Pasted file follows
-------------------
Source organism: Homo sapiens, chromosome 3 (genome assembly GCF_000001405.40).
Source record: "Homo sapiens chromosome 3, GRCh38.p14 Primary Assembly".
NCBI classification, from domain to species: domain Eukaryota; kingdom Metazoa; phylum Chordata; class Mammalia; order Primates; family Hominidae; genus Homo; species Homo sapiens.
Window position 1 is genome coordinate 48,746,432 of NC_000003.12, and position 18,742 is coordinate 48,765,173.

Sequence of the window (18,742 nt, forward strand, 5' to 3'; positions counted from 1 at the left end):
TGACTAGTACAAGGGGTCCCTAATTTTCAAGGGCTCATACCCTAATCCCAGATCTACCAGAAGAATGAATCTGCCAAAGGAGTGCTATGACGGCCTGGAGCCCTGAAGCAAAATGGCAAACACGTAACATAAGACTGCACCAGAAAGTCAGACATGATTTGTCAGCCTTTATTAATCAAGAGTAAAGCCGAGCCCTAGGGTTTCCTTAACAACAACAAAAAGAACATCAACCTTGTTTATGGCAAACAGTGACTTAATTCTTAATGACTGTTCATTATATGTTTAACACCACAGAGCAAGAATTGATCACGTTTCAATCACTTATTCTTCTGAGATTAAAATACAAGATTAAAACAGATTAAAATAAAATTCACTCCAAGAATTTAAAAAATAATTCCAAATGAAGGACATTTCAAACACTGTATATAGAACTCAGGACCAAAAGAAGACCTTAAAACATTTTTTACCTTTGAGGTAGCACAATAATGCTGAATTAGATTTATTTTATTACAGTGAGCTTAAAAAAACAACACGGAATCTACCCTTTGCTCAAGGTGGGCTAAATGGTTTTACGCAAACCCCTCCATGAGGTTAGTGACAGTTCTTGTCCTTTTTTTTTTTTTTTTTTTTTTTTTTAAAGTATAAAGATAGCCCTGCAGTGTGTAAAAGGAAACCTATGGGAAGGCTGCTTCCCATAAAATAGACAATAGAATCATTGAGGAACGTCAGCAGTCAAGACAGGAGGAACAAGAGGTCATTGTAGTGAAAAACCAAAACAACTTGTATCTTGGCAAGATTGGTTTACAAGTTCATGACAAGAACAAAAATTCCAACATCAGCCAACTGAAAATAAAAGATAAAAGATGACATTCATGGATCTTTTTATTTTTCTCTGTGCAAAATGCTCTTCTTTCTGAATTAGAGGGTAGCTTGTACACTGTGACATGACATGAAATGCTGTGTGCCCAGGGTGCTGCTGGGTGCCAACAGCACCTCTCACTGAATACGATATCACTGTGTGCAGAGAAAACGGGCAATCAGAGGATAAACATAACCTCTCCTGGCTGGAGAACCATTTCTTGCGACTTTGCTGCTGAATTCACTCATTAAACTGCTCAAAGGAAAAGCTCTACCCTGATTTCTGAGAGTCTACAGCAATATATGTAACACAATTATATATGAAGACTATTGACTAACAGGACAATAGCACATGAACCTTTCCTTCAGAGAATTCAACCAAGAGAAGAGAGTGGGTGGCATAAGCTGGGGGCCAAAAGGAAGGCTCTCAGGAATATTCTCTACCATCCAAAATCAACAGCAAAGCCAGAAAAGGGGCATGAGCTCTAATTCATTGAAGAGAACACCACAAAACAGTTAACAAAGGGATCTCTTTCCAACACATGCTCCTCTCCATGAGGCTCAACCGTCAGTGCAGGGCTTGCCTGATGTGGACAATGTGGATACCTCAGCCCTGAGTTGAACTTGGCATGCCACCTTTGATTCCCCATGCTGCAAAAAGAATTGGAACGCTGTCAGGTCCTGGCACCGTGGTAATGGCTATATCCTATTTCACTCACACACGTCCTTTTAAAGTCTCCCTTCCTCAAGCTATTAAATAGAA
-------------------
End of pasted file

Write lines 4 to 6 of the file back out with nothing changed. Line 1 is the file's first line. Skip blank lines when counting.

Window position 1 is genome coordinate 48,746,432 of NC_000003.12, and position 18,742 is coordinate 48,765,173.

Sequence of the window (18,742 nt, forward strand, 5' to 3'; positions counted from 1 at the left end):
TGACTAGTACAAGGGGTCCCTAATTTTCAAGGGCTCATACCCTAATCCCAGATCTACCAGAAGAATGAATCTGCCAAAGGAGTGCTATGACGGCCTGGAGCCCTGAAGCAAAATGGCAAACACGTAACATAAGACTGCACCAGAAAGTCAGACATGATTTGTCAGCCTTTATTAATCAAGAGTAAAGCCGAGCCCTAGGGTTTCCTTAACAACAACAAAAAGAACATCAACCTTGTTTATGGCAAACAGTGACTTAATTCTTAATGACTGTTCATTATATGTTTAACACCACAGAGCAAGAATTGATCACGTTTCAATCACTTATTCTTCTGAGATTAAAATACAAGATTAAAACAGATTAAAATAAAATTCACTCCAAGAATTTAAAAAATAATTCCAAATGAAGGACATTTCAAACACTGTATATAGAACTCAGGACCAAAAGAAGACCTTAAAACATTTTTTACCTTTGAGGTAGCACAATAATGCTGAATTAGATTTATTTTATTACAGTGAGCTTAAAAAAACAACACGGAATCTACCCTTTGCTCAAGGTGGGCTAAATGGTTTTACGCAAACCCCTCCATGAGGTTAGTGACAGTTCTTGTCCTTTTTTTTTTTTTTTTTTTTTTTTTTAAAGTATAAAGATAGCCCTGCAGTGTGTAAAAGGAAACCTATGGGAAGGCTGCTTCCCATAAAATAGACAATAGAATCATTGAGGAACGTCAGCAGTCAAGACAGGAGGAACAAGAGGTCATTGTAGTGAAAAACCAAAACAACTTGTATCTTGGCAAGATTGGTTTACAAGTTCATGACAAGAACAAAAATTCCAACATCAGCCAACTGAAAATAAAAGATAAAAGATGACATTCATGGATCTTTTTATTTTTCTCTGTGCAAAATGCTCTTCTTTCTGAATTAGAGGGTAGCTTGTACACTGTGACATGACATGAAATGCTGTGTGCCCAGGGTGCTGCTGGGTGCCAACAGCACCTCTCACTGAATACGATATCACTGTGTGCAGAGAAAACGGGCAATCAGAGGATAAACATAACCTCTCCTGGCTGGAGAACCATTTCTTGCGACTTTGCTGCTGAATTCACTCATTAAACTGCTCAAAGGAAAAGCTCTACCCTGATTTCTGAGAGTCTACAGCAATATATGTAACACAATTATATATGAAGACTATTGACTAACAGGACAATAGCACATGAACCTTTCCTTCAGAGAATTCAACCAAGAGAAGAGAGTGGGTGGCATAAGCTGGGGGCCAAAAGGAAGGCTCTCAGGAATATTCTCTACCATCCAAAATCAACAGCAAAGCCAGAAAAGGGGCATGAGCTCTAATTCATTGAAGAGAACACCACAAAACAGTTAACAAAGGGATCTCTTTCCAACACATGCTCCTCTCCATGAGGCTCAACCGTCAGTGCAGGGCTTGCCTGATGTGGACAATGTGGATACCTCAGCCCTGAGTTGAACTTGGCATGCCACCTTTGATTCCCCATGCTGCAAAAAGAATTGGAACGCTGTCAGGTCCTGGCACCGTGGTAATGGCTATATCCTATTTCACTCACACACGTCCTTTTAAAGTCTCCCTTCCTCAAGCTATTAAATAGAA